CLASS 91 #Kill22 MORNING PUSHUPS
EMERGENCY VEHICLE OPERATIONS
CLASS 91 CHALLENGE COURSE
CUSTODY AND CONTROL
Wyoming State Troopers were busy, while wearing green as always, over the St. Patrick's Day extended holiday weekend throughout the state. From March 17th through March 19th, WHP Troopers conducted 1,139 traffic stops. From those stops, 17 impaired drivers were arrested. During the three day weekend, zero fatal crashes were investigated by Patrol. Troopers were primarily focused on identifying impaired drivers and other violations that impact highway safety such as nonuse of child and occupant restraints, speeding and other moving violations. Over the weekend, 443 citations for speeding were...
The Wyoming Highway Patrol has taken steps to decrease the continued disregard of the trailer and overweight restrictions on Teton Pass (Wyoming State Highway 22) between Jackson, Wyoming and the Idaho state line for the remainder of the seasonal closure (April 1st). Multiple violations of these restrictions have led to unnecessary crashes, closures of the pass, and stranded motorists who were on the highway legally this winter. Teton Pass has always been a priority for the WHP and steps have been taken to increase WHP patrols on the pass to include brining in additional Troopers from adjoining...
Wyoming Highway Patrol Colonel Kebin Haller appointed two new division lieutenants today (Feb. 13th) to fill two vacancies in the first line supervisor ranks of the Patrol. The lieutenants took part in an extensive promotional process to achieve their new rank. Trooper Andrew Frye has been promoted to become the supervising lieutenant of Division "F" in Wheatland. Division "F" is responsible for Patrol duties in Goshen and Platte Counties. Lt. Frye has been with the Patrol since December of 2011 patrolling primarily in Sweetwater County. Lt. Frye will be replacing Captain Steve Sanders who promoted...
The Wyoming Highway Patrol has implemented a new pilot program utilizing "slick top" patrol cars in hopes of increasing highway safety across Wyoming. The five new vehicles will be patrolling Wyoming with one of the cars headed to each of the five WHP districts across the state. WHP Colonel Kebin Haller commented on the program and said "I am excited to see the results of this initiative. Slick top enforcement patrol vehicles are not new to law enforcement or other highway patrol agencies throughout the country. This is something that we have been discussing for the past year and we now have...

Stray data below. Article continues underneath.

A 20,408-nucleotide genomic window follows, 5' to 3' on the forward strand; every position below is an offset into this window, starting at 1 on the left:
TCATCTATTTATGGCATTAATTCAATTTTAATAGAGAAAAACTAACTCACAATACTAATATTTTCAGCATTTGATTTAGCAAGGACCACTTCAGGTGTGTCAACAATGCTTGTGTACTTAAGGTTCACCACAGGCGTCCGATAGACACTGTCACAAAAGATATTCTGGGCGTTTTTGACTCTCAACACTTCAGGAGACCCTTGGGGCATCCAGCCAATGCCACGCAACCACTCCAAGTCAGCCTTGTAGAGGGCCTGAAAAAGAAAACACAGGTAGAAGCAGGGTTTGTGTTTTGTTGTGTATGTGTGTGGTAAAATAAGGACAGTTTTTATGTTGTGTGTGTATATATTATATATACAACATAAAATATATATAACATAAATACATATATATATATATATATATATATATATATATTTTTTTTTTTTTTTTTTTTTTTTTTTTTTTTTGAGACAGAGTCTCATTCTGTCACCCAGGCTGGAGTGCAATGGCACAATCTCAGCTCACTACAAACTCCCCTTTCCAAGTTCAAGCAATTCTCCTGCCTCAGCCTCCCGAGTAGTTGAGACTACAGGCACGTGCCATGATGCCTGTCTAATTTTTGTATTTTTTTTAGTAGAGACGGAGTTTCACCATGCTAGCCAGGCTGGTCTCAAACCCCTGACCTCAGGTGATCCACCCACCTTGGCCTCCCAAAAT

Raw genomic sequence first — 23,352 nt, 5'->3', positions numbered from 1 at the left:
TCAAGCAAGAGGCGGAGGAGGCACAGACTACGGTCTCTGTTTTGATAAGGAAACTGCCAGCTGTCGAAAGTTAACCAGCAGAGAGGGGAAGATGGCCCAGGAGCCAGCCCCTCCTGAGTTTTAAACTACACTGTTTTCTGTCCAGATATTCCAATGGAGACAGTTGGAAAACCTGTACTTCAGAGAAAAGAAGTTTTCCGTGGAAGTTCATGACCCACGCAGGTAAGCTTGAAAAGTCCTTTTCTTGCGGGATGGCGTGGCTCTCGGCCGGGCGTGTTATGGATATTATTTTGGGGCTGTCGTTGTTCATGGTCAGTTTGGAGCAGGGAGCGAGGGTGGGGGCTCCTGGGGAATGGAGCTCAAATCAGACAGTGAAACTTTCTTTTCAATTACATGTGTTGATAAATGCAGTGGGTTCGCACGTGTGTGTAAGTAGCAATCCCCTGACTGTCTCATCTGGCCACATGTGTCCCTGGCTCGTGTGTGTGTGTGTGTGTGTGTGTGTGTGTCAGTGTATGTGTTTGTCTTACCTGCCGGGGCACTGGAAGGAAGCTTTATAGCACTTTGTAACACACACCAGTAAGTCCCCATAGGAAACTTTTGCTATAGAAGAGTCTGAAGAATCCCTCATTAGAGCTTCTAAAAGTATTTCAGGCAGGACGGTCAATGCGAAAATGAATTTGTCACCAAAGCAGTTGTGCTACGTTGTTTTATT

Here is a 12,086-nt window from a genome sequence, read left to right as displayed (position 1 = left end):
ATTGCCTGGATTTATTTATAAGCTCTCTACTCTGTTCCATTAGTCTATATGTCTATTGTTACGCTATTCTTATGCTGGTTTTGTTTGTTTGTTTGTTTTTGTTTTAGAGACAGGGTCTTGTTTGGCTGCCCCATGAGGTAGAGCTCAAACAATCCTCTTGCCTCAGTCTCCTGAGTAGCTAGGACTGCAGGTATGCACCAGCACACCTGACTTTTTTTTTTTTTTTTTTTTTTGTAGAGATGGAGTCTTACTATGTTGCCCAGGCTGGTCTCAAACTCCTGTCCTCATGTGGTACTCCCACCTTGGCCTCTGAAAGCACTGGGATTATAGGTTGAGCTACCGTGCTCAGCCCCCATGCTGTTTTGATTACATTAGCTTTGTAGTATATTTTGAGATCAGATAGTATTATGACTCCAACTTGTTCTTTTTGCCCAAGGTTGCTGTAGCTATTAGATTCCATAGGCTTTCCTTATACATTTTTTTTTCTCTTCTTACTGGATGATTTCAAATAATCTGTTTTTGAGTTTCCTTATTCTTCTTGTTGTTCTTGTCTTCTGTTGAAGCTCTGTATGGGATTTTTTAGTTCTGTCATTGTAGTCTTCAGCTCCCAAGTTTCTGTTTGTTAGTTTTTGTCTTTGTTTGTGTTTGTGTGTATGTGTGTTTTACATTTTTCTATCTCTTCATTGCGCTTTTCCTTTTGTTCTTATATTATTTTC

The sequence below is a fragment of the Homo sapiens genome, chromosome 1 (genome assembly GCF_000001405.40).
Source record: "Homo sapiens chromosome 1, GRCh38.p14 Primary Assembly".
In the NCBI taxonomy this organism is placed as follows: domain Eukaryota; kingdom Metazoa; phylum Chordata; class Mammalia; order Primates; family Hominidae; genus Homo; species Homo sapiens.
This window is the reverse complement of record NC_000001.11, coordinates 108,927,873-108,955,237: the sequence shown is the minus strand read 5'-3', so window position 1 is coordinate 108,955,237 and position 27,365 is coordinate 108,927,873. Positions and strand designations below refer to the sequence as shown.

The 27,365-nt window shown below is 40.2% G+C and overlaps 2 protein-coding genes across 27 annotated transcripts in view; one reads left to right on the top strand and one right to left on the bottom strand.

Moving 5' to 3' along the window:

As winter weather continues to impact many Wyoming highways, with some leading to highway closures, a recent event on South Pass between Farson and Lander highlights why it is important to heed the road closures. On January 11th, the Wyoming Highway Patrol received a call from a stranded motorist on Wyoming State Highway 28, which had been closed for nearly two days. The motorist had went around the road closure gate near Farson and ran into poor road conditions and became stuck near milepost 41 in a snow drift. South Pass area Wyoming Department of Transportation (WYDOT) crews had to plow a...
Although the Patrol's first official day of existence was June 1, 1933, its roots go back another 12 years. Paving the way for establishing the Patrol was the dissolution of the Wyoming Department of Law Enforcement, which had been created to enforce liquor prohibition laws. The department's duties were later broadened to include enforcement of motor vehicle laws. By early 1933, prohibition was nearing an end contributing to the sentiment that an agency created to enforce "dry" laws was no longer needed.
Realizing that something was needed to fill this freshly created void in state law enforcement, Govenor Miller went before the Highway Commission and proposed establishing a Highway patrol. The Commission concurred. On May 23, 1933 the Highway Commission confirmed Captain George "Red" Smith as the first Commander of the patrol and hired six patrolmen to cover the state. The Patrolmen were paid $175 a month, were furnished an automobile, uniforms and Sam Browne belts and Brown riding boots.
Although June 1st was supposed the first day of existence, it was almost a week later before the new patrol cars were delivered and the seven men could begin their new duties.
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